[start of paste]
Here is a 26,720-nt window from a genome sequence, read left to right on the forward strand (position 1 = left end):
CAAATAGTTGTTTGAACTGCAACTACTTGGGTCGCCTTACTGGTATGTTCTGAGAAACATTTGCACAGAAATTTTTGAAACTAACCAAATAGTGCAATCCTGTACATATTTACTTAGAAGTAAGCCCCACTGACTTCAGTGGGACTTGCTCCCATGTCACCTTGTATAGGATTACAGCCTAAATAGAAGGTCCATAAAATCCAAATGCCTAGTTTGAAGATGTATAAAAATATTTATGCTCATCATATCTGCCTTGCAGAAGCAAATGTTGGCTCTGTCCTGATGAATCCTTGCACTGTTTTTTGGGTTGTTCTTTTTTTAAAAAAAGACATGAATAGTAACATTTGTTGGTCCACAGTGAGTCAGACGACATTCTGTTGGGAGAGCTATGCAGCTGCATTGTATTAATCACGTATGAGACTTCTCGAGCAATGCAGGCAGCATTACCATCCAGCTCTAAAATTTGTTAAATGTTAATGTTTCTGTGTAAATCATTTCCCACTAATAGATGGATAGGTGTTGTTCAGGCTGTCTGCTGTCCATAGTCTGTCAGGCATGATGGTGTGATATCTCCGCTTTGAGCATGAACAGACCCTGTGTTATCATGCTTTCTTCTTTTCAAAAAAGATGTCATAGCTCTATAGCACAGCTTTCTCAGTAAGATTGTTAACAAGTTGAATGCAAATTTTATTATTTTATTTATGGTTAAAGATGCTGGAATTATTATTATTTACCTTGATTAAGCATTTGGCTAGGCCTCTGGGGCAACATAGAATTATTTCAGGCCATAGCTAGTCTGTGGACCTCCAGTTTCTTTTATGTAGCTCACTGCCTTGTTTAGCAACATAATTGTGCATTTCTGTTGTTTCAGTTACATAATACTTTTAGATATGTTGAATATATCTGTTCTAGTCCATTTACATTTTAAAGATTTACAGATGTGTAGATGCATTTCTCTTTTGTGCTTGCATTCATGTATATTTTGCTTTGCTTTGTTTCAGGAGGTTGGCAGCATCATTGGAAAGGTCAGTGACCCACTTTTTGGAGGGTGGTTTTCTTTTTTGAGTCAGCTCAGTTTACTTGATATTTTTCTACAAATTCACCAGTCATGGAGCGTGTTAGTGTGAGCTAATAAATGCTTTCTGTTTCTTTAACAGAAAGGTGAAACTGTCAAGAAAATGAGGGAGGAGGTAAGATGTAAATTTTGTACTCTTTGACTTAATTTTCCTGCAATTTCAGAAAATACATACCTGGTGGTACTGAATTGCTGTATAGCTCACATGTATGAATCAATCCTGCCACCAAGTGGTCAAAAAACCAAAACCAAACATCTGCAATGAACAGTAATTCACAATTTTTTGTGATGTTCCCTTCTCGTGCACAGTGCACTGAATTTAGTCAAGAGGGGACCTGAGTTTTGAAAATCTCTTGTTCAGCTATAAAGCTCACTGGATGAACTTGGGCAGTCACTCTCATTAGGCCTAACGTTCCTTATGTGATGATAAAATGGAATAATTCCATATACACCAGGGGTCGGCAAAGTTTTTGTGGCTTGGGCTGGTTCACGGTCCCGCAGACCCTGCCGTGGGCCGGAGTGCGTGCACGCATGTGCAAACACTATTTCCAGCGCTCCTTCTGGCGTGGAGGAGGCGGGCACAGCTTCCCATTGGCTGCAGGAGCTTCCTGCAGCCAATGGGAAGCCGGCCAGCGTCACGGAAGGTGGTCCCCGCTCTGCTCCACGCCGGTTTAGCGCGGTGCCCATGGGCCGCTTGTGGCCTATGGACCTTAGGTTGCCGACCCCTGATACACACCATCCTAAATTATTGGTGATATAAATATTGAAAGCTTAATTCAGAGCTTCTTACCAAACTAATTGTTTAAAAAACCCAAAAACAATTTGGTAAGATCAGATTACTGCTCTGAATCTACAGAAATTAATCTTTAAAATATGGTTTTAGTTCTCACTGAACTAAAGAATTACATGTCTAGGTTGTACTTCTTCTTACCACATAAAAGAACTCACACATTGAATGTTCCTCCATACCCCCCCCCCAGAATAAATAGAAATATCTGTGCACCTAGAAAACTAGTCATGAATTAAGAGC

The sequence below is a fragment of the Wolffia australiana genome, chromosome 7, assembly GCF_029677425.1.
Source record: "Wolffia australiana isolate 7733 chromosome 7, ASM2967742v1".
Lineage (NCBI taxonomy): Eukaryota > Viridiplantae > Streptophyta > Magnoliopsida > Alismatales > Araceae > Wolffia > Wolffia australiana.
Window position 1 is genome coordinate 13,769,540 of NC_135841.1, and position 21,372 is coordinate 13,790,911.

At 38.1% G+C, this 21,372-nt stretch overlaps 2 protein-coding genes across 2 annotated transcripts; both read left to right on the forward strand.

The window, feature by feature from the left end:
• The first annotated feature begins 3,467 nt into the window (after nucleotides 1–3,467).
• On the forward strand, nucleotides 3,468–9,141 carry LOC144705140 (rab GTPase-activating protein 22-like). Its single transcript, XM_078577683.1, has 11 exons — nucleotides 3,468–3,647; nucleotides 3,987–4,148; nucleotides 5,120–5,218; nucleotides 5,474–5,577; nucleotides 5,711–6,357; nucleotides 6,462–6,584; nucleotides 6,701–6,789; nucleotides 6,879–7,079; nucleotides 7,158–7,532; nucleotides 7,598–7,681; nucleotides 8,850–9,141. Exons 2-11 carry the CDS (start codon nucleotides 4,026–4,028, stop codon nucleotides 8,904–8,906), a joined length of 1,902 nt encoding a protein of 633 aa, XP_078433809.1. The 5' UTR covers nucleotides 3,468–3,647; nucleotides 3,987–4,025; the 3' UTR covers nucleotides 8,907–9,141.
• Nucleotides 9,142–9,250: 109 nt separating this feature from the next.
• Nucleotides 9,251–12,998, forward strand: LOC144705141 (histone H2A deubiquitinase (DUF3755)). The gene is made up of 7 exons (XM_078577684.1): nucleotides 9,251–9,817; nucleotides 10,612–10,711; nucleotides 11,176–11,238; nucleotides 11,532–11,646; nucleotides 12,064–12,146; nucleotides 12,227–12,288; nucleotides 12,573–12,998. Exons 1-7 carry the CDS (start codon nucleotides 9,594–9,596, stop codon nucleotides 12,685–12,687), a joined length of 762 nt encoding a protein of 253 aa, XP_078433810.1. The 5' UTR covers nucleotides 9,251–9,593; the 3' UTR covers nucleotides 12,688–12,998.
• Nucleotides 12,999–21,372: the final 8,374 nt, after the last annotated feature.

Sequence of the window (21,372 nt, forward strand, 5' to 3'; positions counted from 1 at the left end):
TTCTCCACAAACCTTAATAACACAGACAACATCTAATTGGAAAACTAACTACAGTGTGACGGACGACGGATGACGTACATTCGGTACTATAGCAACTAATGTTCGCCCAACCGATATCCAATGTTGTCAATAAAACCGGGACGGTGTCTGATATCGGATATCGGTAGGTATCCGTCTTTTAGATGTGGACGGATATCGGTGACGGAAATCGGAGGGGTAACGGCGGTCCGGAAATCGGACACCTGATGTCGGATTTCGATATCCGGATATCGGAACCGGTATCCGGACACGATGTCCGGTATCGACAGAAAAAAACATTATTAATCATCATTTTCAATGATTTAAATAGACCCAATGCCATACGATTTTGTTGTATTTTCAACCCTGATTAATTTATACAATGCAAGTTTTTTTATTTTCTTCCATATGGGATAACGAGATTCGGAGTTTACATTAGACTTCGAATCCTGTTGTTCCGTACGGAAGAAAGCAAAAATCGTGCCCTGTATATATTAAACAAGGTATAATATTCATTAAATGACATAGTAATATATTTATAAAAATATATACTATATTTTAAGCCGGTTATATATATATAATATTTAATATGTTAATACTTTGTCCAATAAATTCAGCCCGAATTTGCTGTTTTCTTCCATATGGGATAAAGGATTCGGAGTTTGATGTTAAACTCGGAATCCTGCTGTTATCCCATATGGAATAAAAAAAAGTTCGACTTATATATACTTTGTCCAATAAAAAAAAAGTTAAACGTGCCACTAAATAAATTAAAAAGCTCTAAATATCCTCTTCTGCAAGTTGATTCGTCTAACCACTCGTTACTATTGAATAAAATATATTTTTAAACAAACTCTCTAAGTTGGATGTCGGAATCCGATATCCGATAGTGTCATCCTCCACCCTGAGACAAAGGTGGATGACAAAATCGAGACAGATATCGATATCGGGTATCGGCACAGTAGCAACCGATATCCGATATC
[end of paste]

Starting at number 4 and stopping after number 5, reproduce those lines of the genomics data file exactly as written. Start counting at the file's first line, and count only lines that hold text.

Source record: "Wolffia australiana isolate 7733 chromosome 7, ASM2967742v1".
Lineage (NCBI taxonomy): Eukaryota > Viridiplantae > Streptophyta > Magnoliopsida > Alismatales > Araceae > Wolffia > Wolffia australiana.